Object (philosophy)

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Object is a technical term used in epistemology, a branch of philosophy concerning itself with the study of knowing. Aristotle had said,[1] "All men by nature desire to know." René Descartes expanded this knowing into the grounds of certainty with cogito ergo sum, typically translated as "I think therefore I am." The thinker cannot be certain of his thinking and his existing unless he knows it; that is, the very act of thinking delivers self-knowledge to the thinker. Descartes formulated this grounds as an answer to the dream doubt, which questions whether anything can be identified as real and not a dream. However, one cannot dream without thinking.

Consciousness therefore is an act of cognition that takes in the self, which can never be doubted, as it would have to be the self who doubts, and some doubtable notes, which philosophy calls objects, which carry with them the understood possibility of being in error. If not in error they are granted the status of objectivity, or reality, and are believed to exist without reference to the subject. Bertrand Russell updated this classical term with one more in use by science: the fact:[2] "Everything that there is in the world I call a fact." Facts, objects, are opposed to beliefs, which may be errors on the part of the knower; as their source is he, and he is the subject (who is certain of himself and little else), they are subjective.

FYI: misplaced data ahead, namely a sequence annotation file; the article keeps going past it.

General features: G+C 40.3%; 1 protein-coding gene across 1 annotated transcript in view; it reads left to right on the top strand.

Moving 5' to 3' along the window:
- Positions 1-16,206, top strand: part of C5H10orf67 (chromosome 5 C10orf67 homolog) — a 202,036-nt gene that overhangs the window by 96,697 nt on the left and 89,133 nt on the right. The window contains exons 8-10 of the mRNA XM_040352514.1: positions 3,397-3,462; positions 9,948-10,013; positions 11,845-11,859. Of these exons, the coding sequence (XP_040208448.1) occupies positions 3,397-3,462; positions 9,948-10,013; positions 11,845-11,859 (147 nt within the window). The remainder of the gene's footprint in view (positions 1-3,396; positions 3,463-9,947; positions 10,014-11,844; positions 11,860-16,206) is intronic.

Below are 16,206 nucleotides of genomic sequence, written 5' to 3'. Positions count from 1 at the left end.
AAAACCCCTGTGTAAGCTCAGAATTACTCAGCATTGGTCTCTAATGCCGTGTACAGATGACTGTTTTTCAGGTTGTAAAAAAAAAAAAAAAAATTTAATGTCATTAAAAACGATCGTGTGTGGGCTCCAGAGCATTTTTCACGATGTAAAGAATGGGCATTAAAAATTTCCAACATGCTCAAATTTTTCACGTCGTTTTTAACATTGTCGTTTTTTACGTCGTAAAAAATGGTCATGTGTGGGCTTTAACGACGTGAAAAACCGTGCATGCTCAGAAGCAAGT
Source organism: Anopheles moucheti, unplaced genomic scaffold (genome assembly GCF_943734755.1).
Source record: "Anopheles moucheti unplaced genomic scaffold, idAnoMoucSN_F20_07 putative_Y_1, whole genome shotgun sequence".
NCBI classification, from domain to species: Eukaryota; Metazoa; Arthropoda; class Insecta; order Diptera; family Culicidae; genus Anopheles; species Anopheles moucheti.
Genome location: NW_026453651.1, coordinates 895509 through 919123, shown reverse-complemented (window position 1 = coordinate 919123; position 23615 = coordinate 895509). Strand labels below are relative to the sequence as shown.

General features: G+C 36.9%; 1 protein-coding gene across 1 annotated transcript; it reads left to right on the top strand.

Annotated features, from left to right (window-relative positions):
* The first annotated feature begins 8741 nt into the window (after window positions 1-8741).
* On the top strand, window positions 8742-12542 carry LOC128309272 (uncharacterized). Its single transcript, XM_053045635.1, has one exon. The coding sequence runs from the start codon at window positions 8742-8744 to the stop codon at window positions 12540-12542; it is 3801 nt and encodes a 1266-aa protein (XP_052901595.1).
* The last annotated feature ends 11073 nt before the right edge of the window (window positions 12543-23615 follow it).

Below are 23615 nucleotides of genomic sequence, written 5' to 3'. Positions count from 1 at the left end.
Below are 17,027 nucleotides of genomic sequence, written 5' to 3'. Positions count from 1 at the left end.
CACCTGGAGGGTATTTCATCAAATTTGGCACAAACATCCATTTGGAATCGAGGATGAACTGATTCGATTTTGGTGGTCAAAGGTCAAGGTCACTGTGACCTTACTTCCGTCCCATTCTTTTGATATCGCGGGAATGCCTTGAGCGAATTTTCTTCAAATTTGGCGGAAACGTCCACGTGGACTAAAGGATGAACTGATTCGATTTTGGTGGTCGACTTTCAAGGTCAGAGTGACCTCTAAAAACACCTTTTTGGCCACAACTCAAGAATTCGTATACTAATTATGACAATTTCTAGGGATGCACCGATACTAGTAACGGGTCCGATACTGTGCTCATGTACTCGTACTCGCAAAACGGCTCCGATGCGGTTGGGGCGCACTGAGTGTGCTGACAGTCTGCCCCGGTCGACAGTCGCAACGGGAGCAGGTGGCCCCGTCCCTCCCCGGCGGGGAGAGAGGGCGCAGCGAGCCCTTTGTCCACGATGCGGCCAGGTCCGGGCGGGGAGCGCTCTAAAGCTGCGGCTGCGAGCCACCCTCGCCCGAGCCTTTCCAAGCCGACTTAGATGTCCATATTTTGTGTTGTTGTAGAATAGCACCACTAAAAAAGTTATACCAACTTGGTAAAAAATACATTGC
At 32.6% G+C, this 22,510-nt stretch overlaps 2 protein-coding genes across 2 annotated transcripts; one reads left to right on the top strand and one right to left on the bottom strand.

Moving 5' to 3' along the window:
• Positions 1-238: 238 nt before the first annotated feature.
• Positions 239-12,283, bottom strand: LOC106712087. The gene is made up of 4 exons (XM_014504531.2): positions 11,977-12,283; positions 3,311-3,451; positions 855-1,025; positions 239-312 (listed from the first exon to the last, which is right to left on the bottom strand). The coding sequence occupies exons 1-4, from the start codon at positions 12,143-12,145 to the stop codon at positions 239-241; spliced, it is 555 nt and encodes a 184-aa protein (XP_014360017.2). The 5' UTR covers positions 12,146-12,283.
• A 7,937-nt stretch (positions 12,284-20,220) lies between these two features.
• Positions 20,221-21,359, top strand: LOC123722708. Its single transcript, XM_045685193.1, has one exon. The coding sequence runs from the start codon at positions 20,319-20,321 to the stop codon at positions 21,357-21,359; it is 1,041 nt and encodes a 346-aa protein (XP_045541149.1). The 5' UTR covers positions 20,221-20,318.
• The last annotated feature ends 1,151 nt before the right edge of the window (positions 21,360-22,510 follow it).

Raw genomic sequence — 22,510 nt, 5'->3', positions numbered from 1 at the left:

This framework of presumptions is termed the Theory of the Real.[3] One cannot even doubt it without implying it, as all doubt implies the possibility of error and therefore admits the distinction between subject and object, subjectivity and objectivity. The knower, whether considered mind, soul, thinker or some other subject, is limited in his ability to discern fact from belief, objects from true objects. An individual engages in reality testing, an activity that will result in more or less certainty regarding the reality of the object. According to Russell,[4] "we need a description of the fact which would make a given belief true" where "Truth is a property of beliefs." Knowledge is "true beliefs".[5]

Until that distinction can be made, every object must be viewed as possibly true; that is, a quasi-object. This credibility extends even to the notes that are known to be subjective; that is, the population of knowers (or thinkers, etc.) or individual knowers may agree or determine to create a logical or rational entity to be treated as quasi-real; for example, a corporation, a fund, a population of elves, etc. These are typically the subjects of cultural anthropology.

Where object in a strict sense is used to refer to independent being, in a general sense it is any entity subjective or objective. Thus objects are things as diverse as the pyramids, Alpha Centauri, the number seven, a disbelief in predestination, and the fear of dogs. The pragmatist Charles S. Peirce defines the broad notion of an object as anything that we can think or talk about.[6]

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